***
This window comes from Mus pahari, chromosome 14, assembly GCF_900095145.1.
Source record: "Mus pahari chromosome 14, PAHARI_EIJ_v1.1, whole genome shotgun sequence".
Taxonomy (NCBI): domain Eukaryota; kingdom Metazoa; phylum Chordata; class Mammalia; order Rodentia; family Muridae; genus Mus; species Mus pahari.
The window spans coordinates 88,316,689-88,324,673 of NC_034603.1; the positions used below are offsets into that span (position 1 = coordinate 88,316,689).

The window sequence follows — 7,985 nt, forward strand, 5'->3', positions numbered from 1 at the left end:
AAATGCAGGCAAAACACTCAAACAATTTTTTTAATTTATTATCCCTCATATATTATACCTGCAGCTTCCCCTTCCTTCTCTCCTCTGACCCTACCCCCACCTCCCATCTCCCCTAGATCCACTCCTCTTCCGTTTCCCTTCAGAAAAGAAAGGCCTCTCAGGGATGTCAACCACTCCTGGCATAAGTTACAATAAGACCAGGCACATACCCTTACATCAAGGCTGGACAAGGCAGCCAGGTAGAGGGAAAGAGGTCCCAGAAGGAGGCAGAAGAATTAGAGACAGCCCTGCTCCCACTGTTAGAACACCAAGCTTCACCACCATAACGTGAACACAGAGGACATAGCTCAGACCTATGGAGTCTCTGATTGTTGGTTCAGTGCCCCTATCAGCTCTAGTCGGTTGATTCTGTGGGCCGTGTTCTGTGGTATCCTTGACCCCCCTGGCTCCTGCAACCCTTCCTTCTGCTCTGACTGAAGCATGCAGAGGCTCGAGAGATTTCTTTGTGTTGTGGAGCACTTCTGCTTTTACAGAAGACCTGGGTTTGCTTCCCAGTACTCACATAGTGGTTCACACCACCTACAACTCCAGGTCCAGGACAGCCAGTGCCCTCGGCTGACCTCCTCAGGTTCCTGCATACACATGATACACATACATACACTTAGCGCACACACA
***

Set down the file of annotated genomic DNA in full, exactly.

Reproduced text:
This window comes from Mus pahari, chromosome 14, assembly GCF_900095145.1.
Source record: "Mus pahari chromosome 14, PAHARI_EIJ_v1.1, whole genome shotgun sequence".
Taxonomy (NCBI): domain Eukaryota; kingdom Metazoa; phylum Chordata; class Mammalia; order Rodentia; family Muridae; genus Mus; species Mus pahari.
The window spans coordinates 88,316,689-88,324,673 of NC_034603.1; the positions used below are offsets into that span (position 1 = coordinate 88,316,689).

The window sequence follows — 7,985 nt, forward strand, 5'->3', positions numbered from 1 at the left end:
AAATGCAGGCAAAACACTCAAACAATTTTTTTAATTTATTATCCCTCATATATTATACCTGCAGCTTCCCCTTCCTTCTCTCCTCTGACCCTACCCCCACCTCCCATCTCCCCTAGATCCACTCCTCTTCCGTTTCCCTTCAGAAAAGAAAGGCCTCTCAGGGATGTCAACCACTCCTGGCATAAGTTACAATAAGACCAGGCACATACCCTTACATCAAGGCTGGACAAGGCAGCCAGGTAGAGGGAAAGAGGTCCCAGAAGGAGGCAGAAGAATTAGAGACAGCCCTGCTCCCACTGTTAGAACACCAAGCTTCACCACCATAACGTGAACACAGAGGACATAGCTCAGACCTATGGAGTCTCTGATTGTTGGTTCAGTGCCCCTATCAGCTCTAGTCGGTTGATTCTGTGGGCCGTGTTCTGTGGTATCCTTGACCCCCCTGGCTCCTGCAACCCTTCCTTCTGCTCTGACTGAAGCATGCAGAGGCTCGAGAGATTTCTTTGTGTTGTGGAGCACTTCTGCTTTTACAGAAGACCTGGGTTTGCTTCCCAGTACTCACATAGTGGTTCACACCACCTACAACTCCAGGTCCAGGACAGCCAGTGCCCTCGGCTGACCTCCTCAGGTTCCTGCATACACATGATACACATACATACACTTAGCGCACACACA